Non-governmental organizations (NGOs) from across West and Central Africa meeting last weekend in Dakar, Senegal, criticized the United Nations (UN) and West and Central African governments for focusing on reducing the supply of drugs to the extent that they are ignoring demand reduction strategies, according to the UN news service IRIN.
The region has received increasing attention in recent months as a transshipment point for South American cocaine headed for insatiable European markets. It also produces marijuana for local consumption and export to Europe.
While money is beginning to flow into the region in an effort to suppress the drug trade, that money is not being matched with funds for treatment and prevention, said delegates to the meeting, part of a global NGO forum called "Beyond 2008" and coordinated by the Vienna NGO Committee on Narcotic Drugs.
"There is total disequilibrium with regards to the means given to different actors in the fight against drugs," Cheikh Diop, president of the Federation of Senegalese NGOs Fighting against Drugs, told IRIN. "So much money is invested in the fight against drug trafficking or the reduction of supply; but when it comes to reducing the demand -- or the users themselves -- organizations working on this approach have almost no financial means."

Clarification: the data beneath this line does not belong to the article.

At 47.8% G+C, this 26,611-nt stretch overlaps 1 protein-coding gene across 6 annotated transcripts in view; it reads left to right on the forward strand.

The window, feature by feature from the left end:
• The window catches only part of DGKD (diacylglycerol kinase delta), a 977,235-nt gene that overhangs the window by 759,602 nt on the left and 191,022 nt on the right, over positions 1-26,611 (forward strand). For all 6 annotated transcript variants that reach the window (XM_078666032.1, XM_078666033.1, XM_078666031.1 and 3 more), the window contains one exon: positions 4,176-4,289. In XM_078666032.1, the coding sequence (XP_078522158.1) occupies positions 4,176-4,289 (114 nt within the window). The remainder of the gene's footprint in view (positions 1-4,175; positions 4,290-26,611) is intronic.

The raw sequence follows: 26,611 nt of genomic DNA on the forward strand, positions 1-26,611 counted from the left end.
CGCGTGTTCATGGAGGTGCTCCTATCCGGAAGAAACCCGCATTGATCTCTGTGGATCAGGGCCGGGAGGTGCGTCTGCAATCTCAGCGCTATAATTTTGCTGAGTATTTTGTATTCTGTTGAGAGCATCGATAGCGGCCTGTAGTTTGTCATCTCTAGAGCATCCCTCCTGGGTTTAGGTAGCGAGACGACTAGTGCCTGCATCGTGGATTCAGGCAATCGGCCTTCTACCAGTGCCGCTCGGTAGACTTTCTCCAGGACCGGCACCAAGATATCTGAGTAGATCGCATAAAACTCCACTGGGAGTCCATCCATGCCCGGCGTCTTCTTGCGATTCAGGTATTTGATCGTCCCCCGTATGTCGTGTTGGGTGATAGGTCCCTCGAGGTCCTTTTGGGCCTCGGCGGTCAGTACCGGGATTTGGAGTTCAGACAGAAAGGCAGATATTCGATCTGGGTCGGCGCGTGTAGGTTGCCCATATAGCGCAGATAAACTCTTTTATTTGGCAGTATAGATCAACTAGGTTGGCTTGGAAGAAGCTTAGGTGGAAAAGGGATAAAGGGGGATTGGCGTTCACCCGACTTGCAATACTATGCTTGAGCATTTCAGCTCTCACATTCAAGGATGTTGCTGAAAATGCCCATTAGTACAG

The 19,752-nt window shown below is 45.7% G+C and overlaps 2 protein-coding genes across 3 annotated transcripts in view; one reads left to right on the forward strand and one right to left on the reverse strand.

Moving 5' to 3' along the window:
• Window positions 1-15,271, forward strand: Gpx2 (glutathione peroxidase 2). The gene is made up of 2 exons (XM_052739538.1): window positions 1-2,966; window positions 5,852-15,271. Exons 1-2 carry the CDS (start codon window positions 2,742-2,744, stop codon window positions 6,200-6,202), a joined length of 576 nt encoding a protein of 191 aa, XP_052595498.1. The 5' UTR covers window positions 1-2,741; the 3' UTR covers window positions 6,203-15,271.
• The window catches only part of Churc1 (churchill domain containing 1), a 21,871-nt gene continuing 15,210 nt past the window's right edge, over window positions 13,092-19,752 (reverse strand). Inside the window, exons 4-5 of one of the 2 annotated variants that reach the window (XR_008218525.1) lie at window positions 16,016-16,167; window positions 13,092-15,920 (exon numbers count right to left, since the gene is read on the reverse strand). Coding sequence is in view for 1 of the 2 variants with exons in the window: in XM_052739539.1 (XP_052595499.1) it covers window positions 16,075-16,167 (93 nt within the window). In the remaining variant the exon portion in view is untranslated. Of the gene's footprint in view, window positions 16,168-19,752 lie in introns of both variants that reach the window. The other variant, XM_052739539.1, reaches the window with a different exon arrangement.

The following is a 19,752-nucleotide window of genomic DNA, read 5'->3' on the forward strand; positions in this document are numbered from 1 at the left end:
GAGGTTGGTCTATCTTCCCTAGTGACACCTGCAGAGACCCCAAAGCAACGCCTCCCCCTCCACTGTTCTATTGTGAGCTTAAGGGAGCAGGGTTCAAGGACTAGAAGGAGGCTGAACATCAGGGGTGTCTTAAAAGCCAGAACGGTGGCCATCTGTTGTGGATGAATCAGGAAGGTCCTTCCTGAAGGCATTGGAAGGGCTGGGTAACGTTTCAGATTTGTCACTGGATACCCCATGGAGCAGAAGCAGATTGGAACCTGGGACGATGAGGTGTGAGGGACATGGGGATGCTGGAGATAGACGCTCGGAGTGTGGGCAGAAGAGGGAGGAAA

"We don't have the means to do what we want to do," said Abdoulaye Diouf, local organizer of the meeting and manager of the Senegalese Jacques Chirac drug information and awareness center.
"The fight against drugs will never succeed solely through repression," the anti-drug federation's Diop said. "How long have we been putting people in jail? And how long has the drug problem continued?"
He said there are few if any treatment facilities available for drug users in West Africa. Poverty-stricken street kids who fall into drugs need to be given alternatives and the general population must be educated about the risks of drug use, he said.
NGOs have become deeply involved in the fight to reduce drug use since the UN General Assembly special session on the global drug problem in 1998, but they complain that they lack resources, as well as training in research, analysis, and marketing. And governments too often ignore them, they said.
"There is almost no collaboration between NGOs and government," Diouf said. "When it comes to planning and implementing activities, NGOs are ignored in many countries."